Old 20th Jan 2015, 02:38
  #166 (permalink)  
LeadSled
 
Join Date: Jul 2001
Location: Australia
Posts: 4,932
tdracer et al,
First,
A question for the full anoraks, membership of Air Britain optional: Why was VH-EAL delivered with M on the top of the rudder?

The two v. three pilot ( most US airlines did not use specialist F/Es in the jet era) was all union, just as it was in Australia. The demand was for three crew aircraft if they had more than 100 revenue seats. Don't blame the FAA.

Remember the TAA strike over two versus three crew in the B737, which the AFAP lost. This was a major issue resulting in AFAP Overseas branch breaking away from AFAP and forming AIPA. QF pilots were happy to fly the B767 as certified. We had serious commercial competition, Ansett and TAA had the protection of the two airline agreement.

With the Reagan Commission adjudicating on the two versus three crew issue, Boeing hedged its bets, a considerable number of the original B767 were built so that they could have a "system" panel, to give the third pilot (or even sillier, an F/E) something to look at, as they effectively dead headed from walk-around to walk around. A number of 90 aircraft comes to mind, but don't hold me to it.

Boeing might be many things, but dumb is not one of them, all those aircraft could be two or three man crew with a couple of hours work. As somebody noted, how fast the Ansett sim. could be reconfigured!. After the Reagan Commission reported (and pointed out that 99 or 101 seats behind the cockpit door made no difference to what happened ahead of the cockpit door --- the (some) union demands were just "make work" programs.

There was never any intention by Boeing to use other than EICAS, and the cockpit of the B757/767 were common, the biggest difference was you stepped up into the B767, and down into the B757. I know I am supposed to say "flight station" because "cockpit" is sexist, but politically correct I am not!

My (now) CASA license says B757/767.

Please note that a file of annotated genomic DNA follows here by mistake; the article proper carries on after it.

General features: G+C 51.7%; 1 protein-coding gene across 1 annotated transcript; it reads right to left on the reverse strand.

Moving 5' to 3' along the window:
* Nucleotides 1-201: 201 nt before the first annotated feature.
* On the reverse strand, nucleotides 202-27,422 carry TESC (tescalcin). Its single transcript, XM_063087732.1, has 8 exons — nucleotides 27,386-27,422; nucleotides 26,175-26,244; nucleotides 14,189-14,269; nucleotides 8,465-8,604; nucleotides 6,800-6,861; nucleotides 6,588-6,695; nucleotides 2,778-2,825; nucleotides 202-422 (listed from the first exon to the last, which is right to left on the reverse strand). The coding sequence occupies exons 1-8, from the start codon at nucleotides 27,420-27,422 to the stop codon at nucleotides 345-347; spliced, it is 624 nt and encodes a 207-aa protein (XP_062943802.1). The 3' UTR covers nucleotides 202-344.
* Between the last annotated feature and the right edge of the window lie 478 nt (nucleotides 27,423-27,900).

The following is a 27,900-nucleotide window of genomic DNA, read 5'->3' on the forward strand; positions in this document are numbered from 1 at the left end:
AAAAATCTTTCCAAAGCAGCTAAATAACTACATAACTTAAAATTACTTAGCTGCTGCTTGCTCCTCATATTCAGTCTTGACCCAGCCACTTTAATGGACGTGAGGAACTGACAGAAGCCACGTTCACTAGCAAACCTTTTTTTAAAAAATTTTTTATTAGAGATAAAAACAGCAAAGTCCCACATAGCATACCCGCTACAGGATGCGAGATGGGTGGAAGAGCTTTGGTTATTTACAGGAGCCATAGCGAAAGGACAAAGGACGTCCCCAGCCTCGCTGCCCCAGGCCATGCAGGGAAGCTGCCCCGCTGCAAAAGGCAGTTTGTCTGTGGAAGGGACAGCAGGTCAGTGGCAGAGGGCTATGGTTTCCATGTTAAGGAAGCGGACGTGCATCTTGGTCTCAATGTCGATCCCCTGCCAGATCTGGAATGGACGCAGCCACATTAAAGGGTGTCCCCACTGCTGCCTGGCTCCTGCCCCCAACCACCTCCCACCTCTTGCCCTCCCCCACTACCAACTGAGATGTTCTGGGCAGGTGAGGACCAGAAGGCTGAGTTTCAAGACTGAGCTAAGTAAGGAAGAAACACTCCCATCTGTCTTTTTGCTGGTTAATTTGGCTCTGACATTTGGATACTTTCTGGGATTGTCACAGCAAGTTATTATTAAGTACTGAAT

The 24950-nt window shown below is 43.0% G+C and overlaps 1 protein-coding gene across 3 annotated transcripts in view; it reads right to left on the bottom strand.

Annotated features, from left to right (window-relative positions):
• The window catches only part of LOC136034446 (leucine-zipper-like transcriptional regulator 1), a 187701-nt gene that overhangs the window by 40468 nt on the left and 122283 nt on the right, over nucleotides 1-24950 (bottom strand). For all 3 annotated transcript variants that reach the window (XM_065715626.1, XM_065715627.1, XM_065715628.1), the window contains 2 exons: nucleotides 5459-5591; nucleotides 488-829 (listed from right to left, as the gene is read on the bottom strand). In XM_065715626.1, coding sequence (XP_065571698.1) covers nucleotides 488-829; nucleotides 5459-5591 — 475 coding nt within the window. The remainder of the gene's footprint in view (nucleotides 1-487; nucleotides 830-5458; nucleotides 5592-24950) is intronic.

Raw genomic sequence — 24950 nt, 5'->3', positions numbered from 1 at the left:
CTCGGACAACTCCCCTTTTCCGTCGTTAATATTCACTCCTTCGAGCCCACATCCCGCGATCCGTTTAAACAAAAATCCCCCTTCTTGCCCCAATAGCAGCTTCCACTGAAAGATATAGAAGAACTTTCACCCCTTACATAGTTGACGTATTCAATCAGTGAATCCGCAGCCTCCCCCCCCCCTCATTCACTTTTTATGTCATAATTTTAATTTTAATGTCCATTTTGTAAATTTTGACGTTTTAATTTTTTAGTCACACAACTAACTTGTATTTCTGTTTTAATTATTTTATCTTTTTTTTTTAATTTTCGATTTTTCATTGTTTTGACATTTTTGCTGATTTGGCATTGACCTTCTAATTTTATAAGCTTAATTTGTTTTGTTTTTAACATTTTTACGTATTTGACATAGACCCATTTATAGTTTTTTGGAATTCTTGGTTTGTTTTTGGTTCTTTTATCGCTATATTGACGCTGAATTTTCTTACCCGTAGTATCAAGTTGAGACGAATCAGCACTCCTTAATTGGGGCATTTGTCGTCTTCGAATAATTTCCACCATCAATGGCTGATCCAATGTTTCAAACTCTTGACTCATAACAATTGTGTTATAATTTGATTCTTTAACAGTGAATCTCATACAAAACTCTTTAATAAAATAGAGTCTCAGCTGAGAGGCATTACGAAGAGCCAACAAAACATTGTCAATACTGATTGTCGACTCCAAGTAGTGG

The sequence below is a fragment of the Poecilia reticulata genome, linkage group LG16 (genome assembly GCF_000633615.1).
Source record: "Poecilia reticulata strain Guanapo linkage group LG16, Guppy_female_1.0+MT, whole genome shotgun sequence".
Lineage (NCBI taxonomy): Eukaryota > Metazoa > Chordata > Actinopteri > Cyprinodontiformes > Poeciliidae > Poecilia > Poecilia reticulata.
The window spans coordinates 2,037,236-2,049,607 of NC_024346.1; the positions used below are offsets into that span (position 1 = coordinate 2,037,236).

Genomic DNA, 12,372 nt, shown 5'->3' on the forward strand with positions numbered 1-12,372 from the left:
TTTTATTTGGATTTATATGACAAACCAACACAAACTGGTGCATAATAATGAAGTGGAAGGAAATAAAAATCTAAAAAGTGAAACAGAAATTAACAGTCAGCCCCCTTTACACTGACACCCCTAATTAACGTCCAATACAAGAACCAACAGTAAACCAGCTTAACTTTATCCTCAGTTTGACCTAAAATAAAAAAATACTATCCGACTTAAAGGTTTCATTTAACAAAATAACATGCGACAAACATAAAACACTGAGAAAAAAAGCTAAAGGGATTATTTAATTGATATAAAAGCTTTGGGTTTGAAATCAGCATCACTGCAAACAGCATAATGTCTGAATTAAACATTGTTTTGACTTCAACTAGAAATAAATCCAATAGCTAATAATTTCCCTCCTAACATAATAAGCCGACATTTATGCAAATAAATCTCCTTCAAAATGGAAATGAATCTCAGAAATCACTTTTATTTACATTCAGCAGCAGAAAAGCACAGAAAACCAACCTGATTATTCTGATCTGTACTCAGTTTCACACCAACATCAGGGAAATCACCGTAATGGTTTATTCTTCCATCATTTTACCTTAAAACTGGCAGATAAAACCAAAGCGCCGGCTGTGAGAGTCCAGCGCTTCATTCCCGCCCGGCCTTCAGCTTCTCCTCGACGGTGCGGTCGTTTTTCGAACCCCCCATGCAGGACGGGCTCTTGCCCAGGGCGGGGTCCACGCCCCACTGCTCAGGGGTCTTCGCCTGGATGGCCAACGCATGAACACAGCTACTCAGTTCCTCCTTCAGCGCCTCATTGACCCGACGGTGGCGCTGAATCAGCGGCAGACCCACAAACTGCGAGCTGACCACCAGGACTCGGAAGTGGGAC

Source of the information: Boeing and having spent time at Renton ( doing B747-338 deliveries) when EAK/L/M/N were being put together, and having been on the O/S branch committee of the AFAP when much of this was a very heated issue.

Other hot issues were "glass cockpits", they were going to make us all epileptics, I kid you not, and this was an even a big issue in Cathay, with very strong union opposition to anything other than round dials. Other matters dear to the domestics, at the time, that the OSB would not have anything to do with were directives banning intersection departures, and any use of de-rated/reduced thrust takeoffs, "reduced screen heights" for takeoff calculations etc.. There were more, in a similar vein, but enough, already.

Having said that, what was noteable about the B767 intro into Qantas was how well flight ops transitioned into a 2 crew cockpit after a very long time with a 3 crew cockpit. Prior to the B767, the last 2 crew aircraft in its mainstream fleet was the DC4.
Believe me, it was no problem at all, Boeing SOP was the order of the day, and most of the early crews had extensive two pilot, one F/E B707 experience. Indeed, it was not even a matter that was discussed during training, particularly as a lot of the initial training , including F/Os, was done in Seattle and at Moses Lake.

Captain Alan Bones (recently deceased) ran the program for the first seven (P&W) aeroplanes, much of the success of the program should be put down to him, and his clear thinking, untainted by years of QF indoctrination.

The GE powered aircraft were my favorite, best 150 tonne fighter ever built.

Tootle pip!!
LeadSled is offline